The Wall Street Journal reports that Depository Trust and Clearing Corporation has proposed that large banks and asset managers cover cash shortfalls if a member of its Fixed Income Clearing Corp. (FICC) defaults. The article points out that FICC has been under pressure from the Federal Reserve and SEC to increase its capital cushion.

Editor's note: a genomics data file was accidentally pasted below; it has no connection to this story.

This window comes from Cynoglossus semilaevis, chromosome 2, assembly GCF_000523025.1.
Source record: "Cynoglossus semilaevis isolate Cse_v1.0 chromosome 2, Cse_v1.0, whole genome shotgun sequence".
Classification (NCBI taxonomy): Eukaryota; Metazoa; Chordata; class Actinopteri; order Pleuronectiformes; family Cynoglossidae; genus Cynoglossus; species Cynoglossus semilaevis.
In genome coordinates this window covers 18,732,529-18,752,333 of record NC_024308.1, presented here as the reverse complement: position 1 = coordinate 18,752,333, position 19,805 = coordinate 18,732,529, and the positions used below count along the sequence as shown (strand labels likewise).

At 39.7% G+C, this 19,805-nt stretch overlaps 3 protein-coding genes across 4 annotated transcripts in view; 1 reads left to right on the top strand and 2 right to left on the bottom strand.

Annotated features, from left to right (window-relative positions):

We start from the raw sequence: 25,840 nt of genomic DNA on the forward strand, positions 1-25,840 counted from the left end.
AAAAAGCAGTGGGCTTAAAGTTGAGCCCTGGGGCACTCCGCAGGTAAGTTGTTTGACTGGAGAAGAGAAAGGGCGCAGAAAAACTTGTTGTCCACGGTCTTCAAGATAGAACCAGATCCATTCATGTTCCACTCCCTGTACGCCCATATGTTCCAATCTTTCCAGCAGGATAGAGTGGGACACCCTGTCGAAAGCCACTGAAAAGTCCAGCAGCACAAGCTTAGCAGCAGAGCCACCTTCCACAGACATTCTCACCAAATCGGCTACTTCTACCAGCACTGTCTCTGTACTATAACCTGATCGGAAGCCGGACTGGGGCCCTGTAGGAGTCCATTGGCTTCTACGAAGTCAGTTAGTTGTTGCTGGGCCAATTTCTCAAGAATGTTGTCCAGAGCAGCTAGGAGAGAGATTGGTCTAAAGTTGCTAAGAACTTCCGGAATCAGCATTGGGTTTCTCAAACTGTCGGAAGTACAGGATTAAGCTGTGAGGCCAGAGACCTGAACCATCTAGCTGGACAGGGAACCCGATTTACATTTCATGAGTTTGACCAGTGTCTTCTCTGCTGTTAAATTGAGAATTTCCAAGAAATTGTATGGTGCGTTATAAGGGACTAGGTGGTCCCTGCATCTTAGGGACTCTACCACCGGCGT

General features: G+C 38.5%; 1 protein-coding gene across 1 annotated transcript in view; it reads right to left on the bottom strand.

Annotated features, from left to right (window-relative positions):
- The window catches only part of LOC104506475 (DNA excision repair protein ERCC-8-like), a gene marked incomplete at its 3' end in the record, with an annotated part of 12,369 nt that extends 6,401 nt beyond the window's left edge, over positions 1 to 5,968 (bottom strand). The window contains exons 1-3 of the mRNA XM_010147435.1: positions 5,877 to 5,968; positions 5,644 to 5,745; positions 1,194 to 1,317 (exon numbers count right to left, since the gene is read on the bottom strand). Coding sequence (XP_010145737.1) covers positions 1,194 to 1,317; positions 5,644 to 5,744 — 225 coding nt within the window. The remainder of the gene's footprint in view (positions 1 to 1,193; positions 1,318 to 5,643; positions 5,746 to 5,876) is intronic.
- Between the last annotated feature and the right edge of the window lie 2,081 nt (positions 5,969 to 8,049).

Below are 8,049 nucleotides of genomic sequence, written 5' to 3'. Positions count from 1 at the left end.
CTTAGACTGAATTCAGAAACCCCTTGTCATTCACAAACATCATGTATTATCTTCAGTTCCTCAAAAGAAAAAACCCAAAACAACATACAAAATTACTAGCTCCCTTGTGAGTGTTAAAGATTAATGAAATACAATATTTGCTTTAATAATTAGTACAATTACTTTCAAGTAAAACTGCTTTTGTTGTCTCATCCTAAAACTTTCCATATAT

FICC is the only clearinghouse in the U.S. repo market. It takes collateral and guarantees the obligations of its members (typically large, securities dealing banks). In the event of a default of a member bank, FICC would have collateral, but not cash to deliver to the defaulting firm’s repo trading partners. According to the article, the proposed plan would ease FICC’s cash issues by obtaining early commitments from the banks and asset managers (including Bank of New York Mellon, State Street, Vanguard, Fidelity, and BlackRock) to buy U.S. Government bonds. The article states that the plan could benefit banks and asset managers by improving access to “haven” securities in times of market stress and could reduce pressure on the Federal Reserve’s last-resort money market facilities. However, some small managers have been less receptive to the plan, and have threatened to leave FICC without an alternative solution.